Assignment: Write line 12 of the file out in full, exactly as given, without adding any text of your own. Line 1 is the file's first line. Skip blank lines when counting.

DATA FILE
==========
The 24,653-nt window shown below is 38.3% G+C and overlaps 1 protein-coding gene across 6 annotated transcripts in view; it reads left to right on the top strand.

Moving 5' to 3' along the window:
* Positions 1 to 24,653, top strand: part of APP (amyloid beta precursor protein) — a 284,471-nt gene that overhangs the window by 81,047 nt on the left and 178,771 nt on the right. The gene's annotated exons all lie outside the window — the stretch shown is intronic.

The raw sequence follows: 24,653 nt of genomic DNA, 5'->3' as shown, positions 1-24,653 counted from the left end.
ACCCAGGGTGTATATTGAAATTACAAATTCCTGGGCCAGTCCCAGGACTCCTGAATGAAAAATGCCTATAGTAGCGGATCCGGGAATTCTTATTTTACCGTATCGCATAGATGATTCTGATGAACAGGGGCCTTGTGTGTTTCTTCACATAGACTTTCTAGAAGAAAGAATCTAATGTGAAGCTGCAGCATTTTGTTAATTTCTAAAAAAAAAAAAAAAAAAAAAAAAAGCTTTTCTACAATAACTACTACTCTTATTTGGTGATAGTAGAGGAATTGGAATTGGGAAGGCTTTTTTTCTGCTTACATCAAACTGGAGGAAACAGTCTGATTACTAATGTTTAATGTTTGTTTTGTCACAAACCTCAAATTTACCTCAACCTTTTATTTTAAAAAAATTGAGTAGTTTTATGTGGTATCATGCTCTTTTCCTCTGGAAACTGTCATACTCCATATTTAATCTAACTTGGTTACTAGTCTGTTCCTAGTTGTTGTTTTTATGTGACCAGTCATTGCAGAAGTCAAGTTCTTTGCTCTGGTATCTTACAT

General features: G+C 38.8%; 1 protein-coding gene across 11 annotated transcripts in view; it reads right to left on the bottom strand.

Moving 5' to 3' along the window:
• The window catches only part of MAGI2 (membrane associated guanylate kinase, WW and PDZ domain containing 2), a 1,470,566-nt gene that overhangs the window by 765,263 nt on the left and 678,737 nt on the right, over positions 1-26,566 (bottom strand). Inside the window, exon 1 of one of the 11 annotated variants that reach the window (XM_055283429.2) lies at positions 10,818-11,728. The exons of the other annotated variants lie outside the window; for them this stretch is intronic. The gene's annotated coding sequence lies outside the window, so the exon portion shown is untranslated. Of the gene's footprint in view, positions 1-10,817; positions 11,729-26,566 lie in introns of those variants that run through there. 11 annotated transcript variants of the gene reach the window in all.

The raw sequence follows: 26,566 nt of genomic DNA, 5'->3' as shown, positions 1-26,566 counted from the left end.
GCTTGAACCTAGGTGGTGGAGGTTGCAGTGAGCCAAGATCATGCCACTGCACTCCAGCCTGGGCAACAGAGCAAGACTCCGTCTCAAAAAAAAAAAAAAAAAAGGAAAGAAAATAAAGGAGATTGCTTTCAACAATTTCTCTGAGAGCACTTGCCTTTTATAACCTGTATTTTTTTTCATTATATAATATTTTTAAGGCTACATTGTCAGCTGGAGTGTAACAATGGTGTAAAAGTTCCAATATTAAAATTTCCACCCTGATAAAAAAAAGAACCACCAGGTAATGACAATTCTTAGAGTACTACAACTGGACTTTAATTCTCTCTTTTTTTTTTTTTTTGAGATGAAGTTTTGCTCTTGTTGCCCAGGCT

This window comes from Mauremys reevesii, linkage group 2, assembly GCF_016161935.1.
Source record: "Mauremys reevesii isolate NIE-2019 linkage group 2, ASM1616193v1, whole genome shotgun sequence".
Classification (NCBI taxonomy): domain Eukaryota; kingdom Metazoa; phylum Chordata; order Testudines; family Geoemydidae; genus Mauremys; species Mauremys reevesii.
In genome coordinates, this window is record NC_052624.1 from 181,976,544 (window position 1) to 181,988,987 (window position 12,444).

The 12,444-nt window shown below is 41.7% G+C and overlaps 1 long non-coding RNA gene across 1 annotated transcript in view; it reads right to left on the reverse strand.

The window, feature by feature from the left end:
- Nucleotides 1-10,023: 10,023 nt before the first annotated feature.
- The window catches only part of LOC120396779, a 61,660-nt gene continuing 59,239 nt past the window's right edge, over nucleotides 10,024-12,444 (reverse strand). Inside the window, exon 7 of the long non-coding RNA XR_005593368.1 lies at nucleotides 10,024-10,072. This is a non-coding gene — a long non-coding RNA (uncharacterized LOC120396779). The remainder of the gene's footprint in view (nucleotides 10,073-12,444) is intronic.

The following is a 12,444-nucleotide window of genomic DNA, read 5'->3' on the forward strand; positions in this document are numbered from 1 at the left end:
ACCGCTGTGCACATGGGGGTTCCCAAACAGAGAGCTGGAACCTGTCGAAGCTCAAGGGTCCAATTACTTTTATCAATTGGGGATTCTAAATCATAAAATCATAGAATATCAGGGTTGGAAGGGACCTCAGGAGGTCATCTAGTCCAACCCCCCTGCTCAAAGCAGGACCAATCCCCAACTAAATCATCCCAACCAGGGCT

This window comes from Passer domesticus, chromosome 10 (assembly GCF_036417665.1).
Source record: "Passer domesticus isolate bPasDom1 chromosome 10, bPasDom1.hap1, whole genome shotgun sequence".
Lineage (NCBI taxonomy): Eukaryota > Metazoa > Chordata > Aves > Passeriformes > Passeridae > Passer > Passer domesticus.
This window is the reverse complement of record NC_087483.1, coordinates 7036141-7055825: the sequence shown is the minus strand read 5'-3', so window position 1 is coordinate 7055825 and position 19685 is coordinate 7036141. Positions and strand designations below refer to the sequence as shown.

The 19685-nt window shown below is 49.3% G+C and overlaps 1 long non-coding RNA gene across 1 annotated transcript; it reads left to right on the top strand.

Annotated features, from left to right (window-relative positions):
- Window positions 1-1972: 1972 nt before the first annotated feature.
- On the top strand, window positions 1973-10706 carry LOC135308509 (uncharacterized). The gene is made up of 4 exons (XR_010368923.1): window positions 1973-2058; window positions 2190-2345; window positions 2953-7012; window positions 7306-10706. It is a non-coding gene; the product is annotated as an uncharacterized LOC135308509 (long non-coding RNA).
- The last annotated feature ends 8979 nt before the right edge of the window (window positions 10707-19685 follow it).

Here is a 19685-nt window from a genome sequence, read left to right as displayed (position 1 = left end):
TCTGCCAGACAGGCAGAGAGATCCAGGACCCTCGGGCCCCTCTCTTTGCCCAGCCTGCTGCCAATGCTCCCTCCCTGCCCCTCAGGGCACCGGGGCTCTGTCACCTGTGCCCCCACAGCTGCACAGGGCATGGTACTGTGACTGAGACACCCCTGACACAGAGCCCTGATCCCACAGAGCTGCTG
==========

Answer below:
Source record: "Mauremys reevesii isolate NIE-2019 linkage group 2, ASM1616193v1, whole genome shotgun sequence".